any vacancies but they would like to do their bit to help the
local community in which they live and operate enter the labour
market even though they did not have vacancies themselves. They
have funded us for over three years now to achieve that and it
is well worth a visit.
154. So you have been able to engage small companies
in areas of high unemployment.
(Ms Scott) Yes; absolutely.
(Mr Reeves) Regularly.
155. Could you give us some details of that?
(Ms Scott) Yes.
156. What do you think the Government should
be doing to try to support these business-led initiatives?
(Mr Reeves) I actually think the problem starts a
lot earlier. I am a great believer in prevention being better
than cure. I am sorry that time does not permit this morning to
get back to schools and education and why we have such a problem
in the first place and why it is that we can actually offer this
advice to people later on and help them to stabilise their life
and move on, where somehow in this intermediate period, where
millions are spent, we fail. I spend a good deal of my time going
to talk to schools as well because I believe that that is a preparation
for adulthood and the world of work. When I see sixteen-year-olds
leaving school with nothing, no further education to go to, no
job arranged and falling off the edge, I think that is an absolute
disgrace. Debbie knows that my view about being an intermediary
is to span and interface with education, learning and skills.
It is this transition; a major transition. We talk about people
transitioning from unemployment to work, but let us talk about
people transitioning from school to the world of work. That is
the place to get business involved. The other thing I would say
which is relevant to this, is why not go and ask more employers
about what skills should be taught in schools? Why not ask employers
who are actually the customer at the end of the day for employing
people? I realise education has a domestic and private and social
need as well as an economic need, but at least in the economic
area I have yet, as Chairman of the CBI, as a Director of London
First, as Deputy Chairman of the Construction Industry BoardI
could list all the things I have doneto be asked once by
anybody in the Government how we could get people better educated
to suit their future intentions.
(Mr Charlesworth) Eight per cent of people in special
education move from school to work. Where is the concern? I do
not hear concern there too often from anybody. Quite the opposite.
I hear teachers, social workers, doctors, medical staff, persuading
people that they cannot work. Maybe the motives are not bad, but
they are constantly giving the wrong message. In terms of working
with smaller employers, yes, we have big companies like Tesco
and Asda who are two of our big providers of work places on WorkStep,
but we have a whole range of small companies. Having said that,
the prejudice and discrimination out there amongst employers against
people with disabilities is enormous. Trying to break that down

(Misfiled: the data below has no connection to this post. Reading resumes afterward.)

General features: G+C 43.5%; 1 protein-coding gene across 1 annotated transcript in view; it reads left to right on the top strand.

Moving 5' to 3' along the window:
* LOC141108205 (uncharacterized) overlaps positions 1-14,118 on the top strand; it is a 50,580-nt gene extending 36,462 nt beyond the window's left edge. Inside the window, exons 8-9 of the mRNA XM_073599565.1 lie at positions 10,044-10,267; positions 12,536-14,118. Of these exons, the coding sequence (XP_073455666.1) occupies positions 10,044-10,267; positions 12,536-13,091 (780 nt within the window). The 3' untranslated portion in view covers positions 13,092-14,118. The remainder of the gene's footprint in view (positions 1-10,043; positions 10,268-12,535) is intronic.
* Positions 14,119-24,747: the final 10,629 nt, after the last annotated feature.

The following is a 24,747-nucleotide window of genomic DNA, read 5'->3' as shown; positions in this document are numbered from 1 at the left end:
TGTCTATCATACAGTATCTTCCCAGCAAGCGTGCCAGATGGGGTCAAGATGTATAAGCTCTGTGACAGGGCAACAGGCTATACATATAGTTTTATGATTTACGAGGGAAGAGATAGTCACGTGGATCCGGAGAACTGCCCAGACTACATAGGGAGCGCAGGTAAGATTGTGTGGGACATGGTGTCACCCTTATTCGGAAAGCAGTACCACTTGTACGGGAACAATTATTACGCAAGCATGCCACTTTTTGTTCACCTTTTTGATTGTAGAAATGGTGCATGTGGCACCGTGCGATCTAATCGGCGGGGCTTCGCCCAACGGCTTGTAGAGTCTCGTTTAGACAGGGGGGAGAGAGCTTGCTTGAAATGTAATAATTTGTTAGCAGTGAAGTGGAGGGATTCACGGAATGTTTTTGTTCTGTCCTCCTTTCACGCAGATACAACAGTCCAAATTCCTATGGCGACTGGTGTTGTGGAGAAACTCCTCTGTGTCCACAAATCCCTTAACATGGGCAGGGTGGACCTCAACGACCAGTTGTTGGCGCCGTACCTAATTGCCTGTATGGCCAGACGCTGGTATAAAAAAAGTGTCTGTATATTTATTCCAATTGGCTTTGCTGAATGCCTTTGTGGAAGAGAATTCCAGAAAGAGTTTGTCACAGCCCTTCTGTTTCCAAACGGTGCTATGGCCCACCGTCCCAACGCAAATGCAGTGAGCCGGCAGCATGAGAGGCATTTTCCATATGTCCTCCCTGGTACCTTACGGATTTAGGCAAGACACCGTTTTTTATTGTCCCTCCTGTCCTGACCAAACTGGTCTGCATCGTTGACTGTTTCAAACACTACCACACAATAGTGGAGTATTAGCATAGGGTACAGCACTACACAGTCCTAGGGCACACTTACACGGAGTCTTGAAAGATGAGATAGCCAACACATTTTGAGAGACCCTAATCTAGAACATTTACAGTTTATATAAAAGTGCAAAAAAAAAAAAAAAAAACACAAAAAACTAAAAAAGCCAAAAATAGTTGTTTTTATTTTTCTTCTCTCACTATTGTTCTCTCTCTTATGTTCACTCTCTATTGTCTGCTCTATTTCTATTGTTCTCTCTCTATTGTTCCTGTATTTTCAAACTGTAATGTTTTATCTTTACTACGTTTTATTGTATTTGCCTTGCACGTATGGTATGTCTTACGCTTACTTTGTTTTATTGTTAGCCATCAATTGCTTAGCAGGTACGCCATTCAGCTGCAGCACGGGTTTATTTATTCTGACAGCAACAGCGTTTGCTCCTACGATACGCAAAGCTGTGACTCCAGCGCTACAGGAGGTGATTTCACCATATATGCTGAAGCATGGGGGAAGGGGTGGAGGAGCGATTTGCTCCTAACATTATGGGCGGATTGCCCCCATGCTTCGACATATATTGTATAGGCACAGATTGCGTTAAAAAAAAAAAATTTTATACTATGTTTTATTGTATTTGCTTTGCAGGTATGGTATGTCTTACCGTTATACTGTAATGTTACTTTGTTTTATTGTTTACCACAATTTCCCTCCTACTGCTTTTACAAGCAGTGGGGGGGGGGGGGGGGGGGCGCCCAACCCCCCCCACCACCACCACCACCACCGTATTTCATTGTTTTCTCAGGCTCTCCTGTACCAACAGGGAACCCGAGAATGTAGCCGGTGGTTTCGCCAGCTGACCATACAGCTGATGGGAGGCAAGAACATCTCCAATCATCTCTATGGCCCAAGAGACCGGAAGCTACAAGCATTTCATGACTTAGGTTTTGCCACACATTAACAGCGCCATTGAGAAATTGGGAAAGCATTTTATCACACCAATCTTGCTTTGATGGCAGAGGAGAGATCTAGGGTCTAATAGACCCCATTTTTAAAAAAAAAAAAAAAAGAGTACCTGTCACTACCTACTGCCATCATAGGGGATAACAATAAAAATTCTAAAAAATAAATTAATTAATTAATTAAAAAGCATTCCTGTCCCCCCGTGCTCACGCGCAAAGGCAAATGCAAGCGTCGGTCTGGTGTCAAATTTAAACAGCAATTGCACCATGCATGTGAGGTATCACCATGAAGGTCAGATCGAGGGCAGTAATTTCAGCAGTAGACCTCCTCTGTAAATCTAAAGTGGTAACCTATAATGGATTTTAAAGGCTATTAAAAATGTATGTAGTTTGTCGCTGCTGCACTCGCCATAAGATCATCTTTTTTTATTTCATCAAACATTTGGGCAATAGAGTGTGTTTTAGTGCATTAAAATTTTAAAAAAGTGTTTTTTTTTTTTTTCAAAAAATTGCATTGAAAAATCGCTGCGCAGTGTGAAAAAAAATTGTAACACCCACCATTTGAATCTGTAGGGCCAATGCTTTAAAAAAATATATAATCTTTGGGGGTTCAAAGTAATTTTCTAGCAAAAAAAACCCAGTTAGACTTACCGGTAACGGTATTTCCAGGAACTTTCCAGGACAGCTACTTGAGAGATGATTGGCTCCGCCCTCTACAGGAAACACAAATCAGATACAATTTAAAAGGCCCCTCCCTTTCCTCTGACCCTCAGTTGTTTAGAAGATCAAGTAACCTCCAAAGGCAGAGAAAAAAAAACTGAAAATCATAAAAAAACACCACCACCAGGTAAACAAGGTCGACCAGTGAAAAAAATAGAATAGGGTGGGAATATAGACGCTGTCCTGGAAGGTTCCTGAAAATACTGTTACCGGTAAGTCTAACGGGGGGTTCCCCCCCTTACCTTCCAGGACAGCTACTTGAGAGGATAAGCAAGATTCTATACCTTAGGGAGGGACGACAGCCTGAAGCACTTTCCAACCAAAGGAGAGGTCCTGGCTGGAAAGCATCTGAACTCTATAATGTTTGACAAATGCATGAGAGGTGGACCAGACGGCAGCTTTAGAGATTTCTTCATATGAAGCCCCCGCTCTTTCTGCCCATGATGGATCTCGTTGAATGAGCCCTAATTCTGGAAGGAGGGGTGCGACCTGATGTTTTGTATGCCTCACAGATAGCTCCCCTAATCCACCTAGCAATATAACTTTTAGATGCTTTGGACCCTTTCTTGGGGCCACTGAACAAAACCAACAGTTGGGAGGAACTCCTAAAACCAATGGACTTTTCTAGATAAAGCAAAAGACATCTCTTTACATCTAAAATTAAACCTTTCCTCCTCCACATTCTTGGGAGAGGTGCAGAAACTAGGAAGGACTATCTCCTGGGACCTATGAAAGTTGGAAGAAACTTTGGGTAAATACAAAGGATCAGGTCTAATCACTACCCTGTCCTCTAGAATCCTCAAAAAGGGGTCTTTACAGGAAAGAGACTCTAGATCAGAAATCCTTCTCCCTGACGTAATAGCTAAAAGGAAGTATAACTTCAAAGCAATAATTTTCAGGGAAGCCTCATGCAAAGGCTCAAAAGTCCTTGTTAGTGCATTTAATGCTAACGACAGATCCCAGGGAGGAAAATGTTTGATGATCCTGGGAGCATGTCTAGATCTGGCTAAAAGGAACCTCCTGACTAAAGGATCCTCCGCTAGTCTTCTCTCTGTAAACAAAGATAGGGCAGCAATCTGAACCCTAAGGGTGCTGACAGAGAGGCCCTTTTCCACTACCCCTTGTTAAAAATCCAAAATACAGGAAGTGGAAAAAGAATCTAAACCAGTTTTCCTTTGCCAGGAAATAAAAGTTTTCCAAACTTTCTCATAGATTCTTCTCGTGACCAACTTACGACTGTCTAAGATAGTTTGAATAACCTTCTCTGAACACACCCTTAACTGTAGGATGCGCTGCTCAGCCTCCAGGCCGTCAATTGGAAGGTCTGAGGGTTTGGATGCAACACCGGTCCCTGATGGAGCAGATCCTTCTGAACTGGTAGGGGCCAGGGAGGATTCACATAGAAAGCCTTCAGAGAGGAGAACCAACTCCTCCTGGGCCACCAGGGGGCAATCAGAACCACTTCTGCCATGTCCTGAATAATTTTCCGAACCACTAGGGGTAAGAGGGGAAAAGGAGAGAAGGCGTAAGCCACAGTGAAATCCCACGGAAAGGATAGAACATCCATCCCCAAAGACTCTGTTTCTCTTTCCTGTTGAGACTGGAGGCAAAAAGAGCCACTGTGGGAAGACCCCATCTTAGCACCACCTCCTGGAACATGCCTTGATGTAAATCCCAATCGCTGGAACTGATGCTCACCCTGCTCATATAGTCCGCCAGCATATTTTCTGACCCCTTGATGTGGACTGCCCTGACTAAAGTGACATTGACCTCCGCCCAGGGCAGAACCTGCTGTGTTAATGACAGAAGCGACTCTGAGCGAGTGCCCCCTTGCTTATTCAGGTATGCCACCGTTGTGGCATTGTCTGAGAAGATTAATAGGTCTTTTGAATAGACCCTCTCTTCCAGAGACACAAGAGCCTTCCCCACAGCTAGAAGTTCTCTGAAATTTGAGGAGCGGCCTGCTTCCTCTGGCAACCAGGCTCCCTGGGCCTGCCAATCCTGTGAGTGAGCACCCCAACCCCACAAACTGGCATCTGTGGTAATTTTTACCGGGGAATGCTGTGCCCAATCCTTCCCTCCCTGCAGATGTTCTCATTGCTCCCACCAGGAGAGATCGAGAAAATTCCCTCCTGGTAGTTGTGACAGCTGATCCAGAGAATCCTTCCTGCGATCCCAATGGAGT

comes through a long and sustained period of working. I had great
hopes that the Disability Rights Commission would begin to knock
at that door, but it has concentrated on rights for disabled people.
That is fine. It is all right having the right, but if the provision
is not there, you are still lost.
157. Why do you think employment zones are going
(Mr Parry) I would have to decline to answer that
question. Groundwork does not have a huge presence in employment
(Mr Reeves) I am glad to hear they are.
(Mr Charlesworth) We work in partnership with Reed's
in three of them where we are dealing with disabled people. I
would suggest that a lot of lessons have been learned from other
New Deal programmes and the approach, which is generally the personal
adviser and then the recruitment adviser, which is work focused,
is an approach that works.
(Ms Scott) They are very one-to-one individually based
and tailored and there is a high degree of flexibility to provide
the client with what they really need to get to work. That needs
to be built on and they would continue to be successful.
158. This is a yes or no answer. Supposing I
put to you the proposition that the United Kingdom economy in
short order really started a downward trend which was serious.
Would you have concerns that the kind of apparatus you are all
working in just now and particularly the focus on New Deal could
be in danger of being swamped if unemployment started to spiral?
Is that a real concern that you spend sleepless nights worrying
about? Yes or no.
(Mr Hawkhead) We would not be swamped but there is
a risk. Yes, is the answer in terms of the Government.
(Mr Charlesworth) Yes, because disabled people once
again would be put to the back of the queue and have no politicians
fighting for them generally speaking.
(Ms Scott) Yes.
Chairman: Ladies and gentlemen, that has been
very powerful evidence and you have spent a lot of time producing
written evidence as well as appearing this morning which takes
a lot of time and effort. Thank you for your appearance and thank
you again for what you do. Good luck in future. The Committee
6 Please refer to the supplementary memorandum (ES
05B) submitted by Tomorrow's People, Ev 76. Back